Jello Biafra, Boulder native and former frontman of the punk rock band Dead Kennedys, gives insight into sex as a healthy expression in the UMC on Monday. (CU Independent/Amy Moore-Shipley)
One of the many topics being discussed at this year’s Conference on World Affairs is today’s famous female pop stars and their roles in society as “feminist role models.”
That is exactly what was discussed Tuesday afternoon as a classroom full of students and community members gathered in the Duane Physics building.
The panel included Jello Biafra, Lynne d Johnson, Clare Murphy and Steve Sauer; all of whom were moderated by Steve Eisler.
Biafra, a Boulder native and founder of Alternative Tentacles Records label, kicked off the discussion panel.
“Each of these young women represent desire for beauty, bling, stardom and an extremely thin body,” Biafra said. “If these women have the attention of young America, then why aren’t they advocating any important social or political messages?”
Biafra said that while these young women are in the spotlight, they ought to be using their popularity for the forces of good.
Johnson, who has been deemed the title “Original Hip-hop Feminist,” said that while she admits to not having a clear perception of the feminist agendas belonging to Ke$ha, Perry and Gaga, she does recognize other popular, young, female artists who are on the music scene right now and are advertising their feminism.
Kristie Satzberg, a 20-year-old sociology major, said she attended the panel to gain credit for a class.
“It wasn’t at all what I expected,” Satzberg said. “The panelists kept the subject pretty broad and didn’t really hone in on Ke$ha, Gaga or Katy Perry.”
Panelist Sauer said he didn’t know who Katy Perry or Ke$ha even were before being on the panel.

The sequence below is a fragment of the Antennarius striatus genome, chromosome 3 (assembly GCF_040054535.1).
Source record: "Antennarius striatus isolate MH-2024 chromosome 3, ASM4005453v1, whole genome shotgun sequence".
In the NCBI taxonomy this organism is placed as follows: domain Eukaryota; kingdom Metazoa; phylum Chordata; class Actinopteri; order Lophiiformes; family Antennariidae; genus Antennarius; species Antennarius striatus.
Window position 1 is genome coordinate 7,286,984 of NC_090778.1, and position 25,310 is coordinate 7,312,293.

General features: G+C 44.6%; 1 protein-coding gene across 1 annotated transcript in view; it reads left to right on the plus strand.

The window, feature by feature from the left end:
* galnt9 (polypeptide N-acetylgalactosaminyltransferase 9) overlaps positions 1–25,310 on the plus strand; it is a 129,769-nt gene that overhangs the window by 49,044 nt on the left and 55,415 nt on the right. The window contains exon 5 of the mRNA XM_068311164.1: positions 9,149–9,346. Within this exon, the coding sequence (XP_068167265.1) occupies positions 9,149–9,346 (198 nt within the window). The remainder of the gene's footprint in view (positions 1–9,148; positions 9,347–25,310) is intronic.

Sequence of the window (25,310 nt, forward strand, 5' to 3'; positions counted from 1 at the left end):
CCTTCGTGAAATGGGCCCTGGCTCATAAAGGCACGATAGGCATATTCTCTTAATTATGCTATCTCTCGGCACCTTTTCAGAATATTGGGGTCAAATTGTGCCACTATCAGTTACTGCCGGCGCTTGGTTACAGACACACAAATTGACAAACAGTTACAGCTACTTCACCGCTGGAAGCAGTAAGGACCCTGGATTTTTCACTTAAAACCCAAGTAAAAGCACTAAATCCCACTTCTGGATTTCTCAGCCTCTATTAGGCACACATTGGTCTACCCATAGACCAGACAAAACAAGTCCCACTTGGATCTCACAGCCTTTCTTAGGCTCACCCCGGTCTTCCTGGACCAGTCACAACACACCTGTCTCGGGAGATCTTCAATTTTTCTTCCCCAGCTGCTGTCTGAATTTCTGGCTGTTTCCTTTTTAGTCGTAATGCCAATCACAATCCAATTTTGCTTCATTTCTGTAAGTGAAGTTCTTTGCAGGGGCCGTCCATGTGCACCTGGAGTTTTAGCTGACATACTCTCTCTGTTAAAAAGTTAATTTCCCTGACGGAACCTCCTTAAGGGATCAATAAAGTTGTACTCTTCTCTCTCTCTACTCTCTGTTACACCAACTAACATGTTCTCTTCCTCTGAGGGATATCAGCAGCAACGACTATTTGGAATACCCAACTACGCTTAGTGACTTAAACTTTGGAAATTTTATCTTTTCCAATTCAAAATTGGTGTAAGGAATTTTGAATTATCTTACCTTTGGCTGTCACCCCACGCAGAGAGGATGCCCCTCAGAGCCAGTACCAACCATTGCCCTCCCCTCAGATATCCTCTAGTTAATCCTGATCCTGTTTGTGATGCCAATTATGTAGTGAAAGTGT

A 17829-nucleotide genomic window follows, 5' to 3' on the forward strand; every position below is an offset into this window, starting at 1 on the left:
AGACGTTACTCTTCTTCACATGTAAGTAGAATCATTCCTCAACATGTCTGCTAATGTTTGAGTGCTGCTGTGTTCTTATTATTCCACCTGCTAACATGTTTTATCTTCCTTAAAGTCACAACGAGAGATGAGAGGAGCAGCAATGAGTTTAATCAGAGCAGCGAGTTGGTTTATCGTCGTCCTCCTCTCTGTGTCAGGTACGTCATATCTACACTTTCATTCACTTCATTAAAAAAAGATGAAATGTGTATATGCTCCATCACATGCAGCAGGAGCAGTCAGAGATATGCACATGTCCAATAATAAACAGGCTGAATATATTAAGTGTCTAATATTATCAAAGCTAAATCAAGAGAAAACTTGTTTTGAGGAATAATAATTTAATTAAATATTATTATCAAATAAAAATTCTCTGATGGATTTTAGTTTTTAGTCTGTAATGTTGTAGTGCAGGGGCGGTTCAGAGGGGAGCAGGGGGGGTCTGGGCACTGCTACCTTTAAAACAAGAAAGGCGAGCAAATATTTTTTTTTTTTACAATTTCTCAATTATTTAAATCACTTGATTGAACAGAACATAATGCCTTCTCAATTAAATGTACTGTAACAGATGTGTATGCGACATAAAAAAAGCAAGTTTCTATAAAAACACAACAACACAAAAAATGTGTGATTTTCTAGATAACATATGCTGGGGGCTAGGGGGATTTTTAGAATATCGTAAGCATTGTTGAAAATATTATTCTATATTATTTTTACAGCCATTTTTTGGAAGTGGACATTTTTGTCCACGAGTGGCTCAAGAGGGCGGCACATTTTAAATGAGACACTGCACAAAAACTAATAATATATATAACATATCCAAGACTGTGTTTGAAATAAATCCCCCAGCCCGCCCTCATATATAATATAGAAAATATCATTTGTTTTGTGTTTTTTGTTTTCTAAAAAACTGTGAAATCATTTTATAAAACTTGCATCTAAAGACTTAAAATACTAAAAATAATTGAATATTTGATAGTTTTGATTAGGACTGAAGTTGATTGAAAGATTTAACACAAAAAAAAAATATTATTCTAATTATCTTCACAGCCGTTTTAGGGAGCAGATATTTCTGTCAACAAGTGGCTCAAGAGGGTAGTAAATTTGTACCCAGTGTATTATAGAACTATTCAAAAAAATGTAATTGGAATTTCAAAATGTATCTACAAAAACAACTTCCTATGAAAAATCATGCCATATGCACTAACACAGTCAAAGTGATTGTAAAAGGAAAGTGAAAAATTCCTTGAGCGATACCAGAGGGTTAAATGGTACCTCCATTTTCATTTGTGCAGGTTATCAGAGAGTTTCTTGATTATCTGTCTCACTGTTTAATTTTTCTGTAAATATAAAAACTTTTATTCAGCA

“I know who Lady Gaga is, and it seems to be that all she’s done is manage to wear outrageous clothing in order to get paparazzi to follow her around,” Sauer said. “A role model should be someone who has strong character attributes that you want to emulate.”
Sauer said he agrees with the rest of the panelists in their notion that there seem to be no substantial reasons why these three pop stars should be so famous and well-liked.
Boulder community member Robin Gossard attended the panel discussion with a close friend from out of town.
“We read about this panel in the program and thought it looked interesting and fun,” Gossard said. “It was especially entertaining to hear the male panelists’ point of views on this subject.”
Gossard’s friend, Deborah Schroeder, said she really enjoyed the last panelist’s speech.
“Clare Murphy made a fantastic point about the ancient Greek goddesses,” Schroeder said. “Those women had it right. They knew that their womanly power was in their curvy features. Now young women are killing themselves to be thin, which is such a shame.”
Biafra ended the panel by congratulating a student group at Boulder High School, called the Boulder Youth Body Alliance, for lobbying a federal eating disorder bill that addresses research, treatment, education and prevention.
Biafra said, “Those kids are the true role models of youth today.”
Contact CU Independent Staff Writer Jillian Phillips at Jillian.firstname.lastname@example.org.
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